Bryan Lazarski was quoted in an article about the California Supreme Court ruling that Starbucks and other employers in California must pay workers for minutes they routinely spend off the clock on tasks such as locking up or setting the store alarm:
The ruling also applies to tasks done before the workday begins, said Bryan Lazarski, an attorney in Los Angeles who handles wage claims against employers.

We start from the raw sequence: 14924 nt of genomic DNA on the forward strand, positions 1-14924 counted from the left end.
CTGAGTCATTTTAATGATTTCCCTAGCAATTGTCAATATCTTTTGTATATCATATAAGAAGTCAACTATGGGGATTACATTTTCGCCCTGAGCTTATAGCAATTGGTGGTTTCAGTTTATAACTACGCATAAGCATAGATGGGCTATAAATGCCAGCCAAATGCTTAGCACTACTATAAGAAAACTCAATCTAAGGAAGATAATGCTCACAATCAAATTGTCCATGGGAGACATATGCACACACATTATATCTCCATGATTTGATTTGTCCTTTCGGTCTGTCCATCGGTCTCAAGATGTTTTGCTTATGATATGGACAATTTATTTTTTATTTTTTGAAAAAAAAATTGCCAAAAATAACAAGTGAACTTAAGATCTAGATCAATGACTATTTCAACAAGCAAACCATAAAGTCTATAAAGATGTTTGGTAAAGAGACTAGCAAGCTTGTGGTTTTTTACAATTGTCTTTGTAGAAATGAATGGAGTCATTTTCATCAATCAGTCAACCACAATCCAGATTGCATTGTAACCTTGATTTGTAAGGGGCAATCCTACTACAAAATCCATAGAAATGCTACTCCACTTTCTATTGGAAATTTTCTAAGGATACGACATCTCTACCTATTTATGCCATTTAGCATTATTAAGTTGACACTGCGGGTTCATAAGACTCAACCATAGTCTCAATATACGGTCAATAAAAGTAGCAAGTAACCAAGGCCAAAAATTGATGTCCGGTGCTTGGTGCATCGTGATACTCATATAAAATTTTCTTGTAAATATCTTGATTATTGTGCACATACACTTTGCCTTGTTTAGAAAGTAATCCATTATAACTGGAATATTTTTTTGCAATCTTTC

Lazarski said he expects the ruling to open the door to additional lawsuits by workers in similar situations as Troester. But he also expects lawsuits that “test the boundary of what this case says” to determine how much time spent doing work off the clock is enough to get paid.
The court in Thursday’s ruling said it was not closing the door on all claims by employers that the amount of additional work was too negligible.